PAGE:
"Scientists are using microorganisms from the collection in research to fmd natural ways to combat weeds, insects, and fungal infections," says Kurtzman. "We're also looking for ways to use microorganisms for the production of specialized organic compounds from low-cost agricultural products."

Cultures from the general collection are provided free of charge to anyone involved with research and development. More than 4,000 specimens are requested annually, says Kurtzman.

Culture strains deposited in the ARS Patent Culture Collection are maintained for at least the 17-year life of a U.S. patent and for 30 or more years when deposited under an international agreement such as the Budapest Treaty. The depositor may make the microorganism freely available on deposit or opt to wait until the patent has been issued.--By Marcie Gerrietts, ARS.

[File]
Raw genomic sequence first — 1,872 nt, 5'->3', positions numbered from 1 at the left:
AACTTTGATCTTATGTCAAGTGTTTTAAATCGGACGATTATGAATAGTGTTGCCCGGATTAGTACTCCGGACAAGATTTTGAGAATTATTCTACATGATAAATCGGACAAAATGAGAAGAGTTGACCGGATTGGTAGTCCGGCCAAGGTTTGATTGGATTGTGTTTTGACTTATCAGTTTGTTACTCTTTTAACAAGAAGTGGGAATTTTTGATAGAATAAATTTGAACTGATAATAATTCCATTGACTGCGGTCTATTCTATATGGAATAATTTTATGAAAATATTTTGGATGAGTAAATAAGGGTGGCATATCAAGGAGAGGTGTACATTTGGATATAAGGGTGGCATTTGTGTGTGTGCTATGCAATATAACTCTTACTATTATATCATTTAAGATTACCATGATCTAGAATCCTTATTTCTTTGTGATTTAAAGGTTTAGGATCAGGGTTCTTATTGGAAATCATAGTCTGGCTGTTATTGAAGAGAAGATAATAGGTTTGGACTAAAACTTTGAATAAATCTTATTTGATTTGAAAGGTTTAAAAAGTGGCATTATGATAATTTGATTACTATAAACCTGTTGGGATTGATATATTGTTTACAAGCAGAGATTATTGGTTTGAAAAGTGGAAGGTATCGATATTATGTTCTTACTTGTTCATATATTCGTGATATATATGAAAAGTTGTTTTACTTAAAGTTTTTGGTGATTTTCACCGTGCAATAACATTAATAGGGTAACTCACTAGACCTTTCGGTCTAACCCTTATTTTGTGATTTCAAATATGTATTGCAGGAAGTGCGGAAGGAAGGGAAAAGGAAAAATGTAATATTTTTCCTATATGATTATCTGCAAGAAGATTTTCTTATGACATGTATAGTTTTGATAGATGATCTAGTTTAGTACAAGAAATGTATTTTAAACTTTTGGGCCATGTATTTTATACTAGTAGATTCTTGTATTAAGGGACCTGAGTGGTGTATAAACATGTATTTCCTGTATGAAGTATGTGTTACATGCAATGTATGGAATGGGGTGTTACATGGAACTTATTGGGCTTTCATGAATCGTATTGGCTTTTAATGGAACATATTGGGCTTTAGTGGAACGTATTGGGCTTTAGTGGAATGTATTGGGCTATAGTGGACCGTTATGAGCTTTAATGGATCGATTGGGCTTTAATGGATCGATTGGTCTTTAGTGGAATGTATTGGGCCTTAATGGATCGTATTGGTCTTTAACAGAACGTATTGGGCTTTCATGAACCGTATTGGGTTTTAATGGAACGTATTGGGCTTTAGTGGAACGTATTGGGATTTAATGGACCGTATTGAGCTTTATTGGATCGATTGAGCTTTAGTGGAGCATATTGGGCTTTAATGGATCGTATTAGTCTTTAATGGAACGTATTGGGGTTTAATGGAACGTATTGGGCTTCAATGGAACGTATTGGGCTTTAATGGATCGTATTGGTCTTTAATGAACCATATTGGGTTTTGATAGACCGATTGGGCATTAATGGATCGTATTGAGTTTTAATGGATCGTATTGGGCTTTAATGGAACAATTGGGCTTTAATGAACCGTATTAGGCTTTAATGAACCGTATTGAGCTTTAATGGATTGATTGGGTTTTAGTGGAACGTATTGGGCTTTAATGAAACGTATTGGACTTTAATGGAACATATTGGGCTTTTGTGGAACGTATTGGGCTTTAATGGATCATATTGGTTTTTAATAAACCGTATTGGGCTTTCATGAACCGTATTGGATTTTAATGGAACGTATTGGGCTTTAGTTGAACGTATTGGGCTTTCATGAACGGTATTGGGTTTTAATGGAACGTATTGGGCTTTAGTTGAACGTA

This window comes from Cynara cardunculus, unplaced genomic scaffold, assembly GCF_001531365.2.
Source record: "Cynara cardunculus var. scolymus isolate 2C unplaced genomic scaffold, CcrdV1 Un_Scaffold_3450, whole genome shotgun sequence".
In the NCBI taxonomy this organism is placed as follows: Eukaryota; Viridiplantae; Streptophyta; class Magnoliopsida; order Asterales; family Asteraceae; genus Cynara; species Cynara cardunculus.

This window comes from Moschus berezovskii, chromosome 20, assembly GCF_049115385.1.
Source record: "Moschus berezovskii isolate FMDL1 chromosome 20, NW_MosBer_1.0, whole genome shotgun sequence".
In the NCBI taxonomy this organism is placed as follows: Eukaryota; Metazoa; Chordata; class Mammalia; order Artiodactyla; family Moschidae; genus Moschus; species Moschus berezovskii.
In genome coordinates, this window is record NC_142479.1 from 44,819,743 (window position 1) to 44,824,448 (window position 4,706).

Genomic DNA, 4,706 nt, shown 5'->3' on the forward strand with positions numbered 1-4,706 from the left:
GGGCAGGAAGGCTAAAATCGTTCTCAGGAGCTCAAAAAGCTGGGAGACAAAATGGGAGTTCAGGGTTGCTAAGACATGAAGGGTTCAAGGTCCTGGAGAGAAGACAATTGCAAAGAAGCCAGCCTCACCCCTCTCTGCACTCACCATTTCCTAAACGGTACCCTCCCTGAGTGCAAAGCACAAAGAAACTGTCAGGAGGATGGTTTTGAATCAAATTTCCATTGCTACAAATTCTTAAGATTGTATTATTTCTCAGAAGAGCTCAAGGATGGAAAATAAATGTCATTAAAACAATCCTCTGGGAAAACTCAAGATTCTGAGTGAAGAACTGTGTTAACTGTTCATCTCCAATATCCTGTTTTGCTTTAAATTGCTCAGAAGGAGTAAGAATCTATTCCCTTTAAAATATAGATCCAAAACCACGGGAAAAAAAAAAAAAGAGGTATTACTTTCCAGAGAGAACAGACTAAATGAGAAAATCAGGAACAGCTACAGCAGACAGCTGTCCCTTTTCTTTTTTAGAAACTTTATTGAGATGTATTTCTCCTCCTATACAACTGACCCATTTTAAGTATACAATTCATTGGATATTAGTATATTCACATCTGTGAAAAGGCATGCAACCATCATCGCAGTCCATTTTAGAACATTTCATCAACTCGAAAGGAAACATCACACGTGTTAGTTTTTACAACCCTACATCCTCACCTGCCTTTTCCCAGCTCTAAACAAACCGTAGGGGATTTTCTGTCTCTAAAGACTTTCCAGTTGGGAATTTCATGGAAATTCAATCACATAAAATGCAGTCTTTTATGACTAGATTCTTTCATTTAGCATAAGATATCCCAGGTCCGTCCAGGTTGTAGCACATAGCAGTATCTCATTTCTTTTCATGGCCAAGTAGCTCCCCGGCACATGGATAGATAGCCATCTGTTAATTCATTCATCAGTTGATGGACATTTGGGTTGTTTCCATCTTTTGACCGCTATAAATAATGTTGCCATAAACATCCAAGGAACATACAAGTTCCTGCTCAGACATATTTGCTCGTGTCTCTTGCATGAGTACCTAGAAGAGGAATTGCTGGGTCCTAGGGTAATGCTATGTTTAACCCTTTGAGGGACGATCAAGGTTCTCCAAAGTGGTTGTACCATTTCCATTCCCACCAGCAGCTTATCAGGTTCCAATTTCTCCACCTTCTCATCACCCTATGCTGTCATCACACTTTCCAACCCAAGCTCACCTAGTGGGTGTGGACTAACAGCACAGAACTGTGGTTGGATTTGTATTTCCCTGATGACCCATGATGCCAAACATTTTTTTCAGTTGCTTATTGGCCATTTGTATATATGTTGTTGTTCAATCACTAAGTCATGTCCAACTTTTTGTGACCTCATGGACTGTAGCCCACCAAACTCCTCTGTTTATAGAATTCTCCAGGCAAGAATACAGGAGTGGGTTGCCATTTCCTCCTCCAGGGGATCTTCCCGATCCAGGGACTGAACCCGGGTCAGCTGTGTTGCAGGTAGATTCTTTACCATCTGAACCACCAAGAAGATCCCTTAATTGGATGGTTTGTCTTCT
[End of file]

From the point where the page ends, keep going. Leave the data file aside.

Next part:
Cletus P. Kurtzman is at the USDA-ARS Natianal Center for Agricultural Utilization Research, 1815 North University, Peoria, IL 61604. Phone (309) 685-4011, ext. 385.
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Title Annotation:includes related article on the Agricultural Research Service's microbial culture collection; antifungal cytotoxic protein research by geneticists G. Thomas Hayman, Paul L. Bolen and colleagues
Author:Gerrietts, Marcie
Publication:Agricultural Research
Date:Jun 1, 1992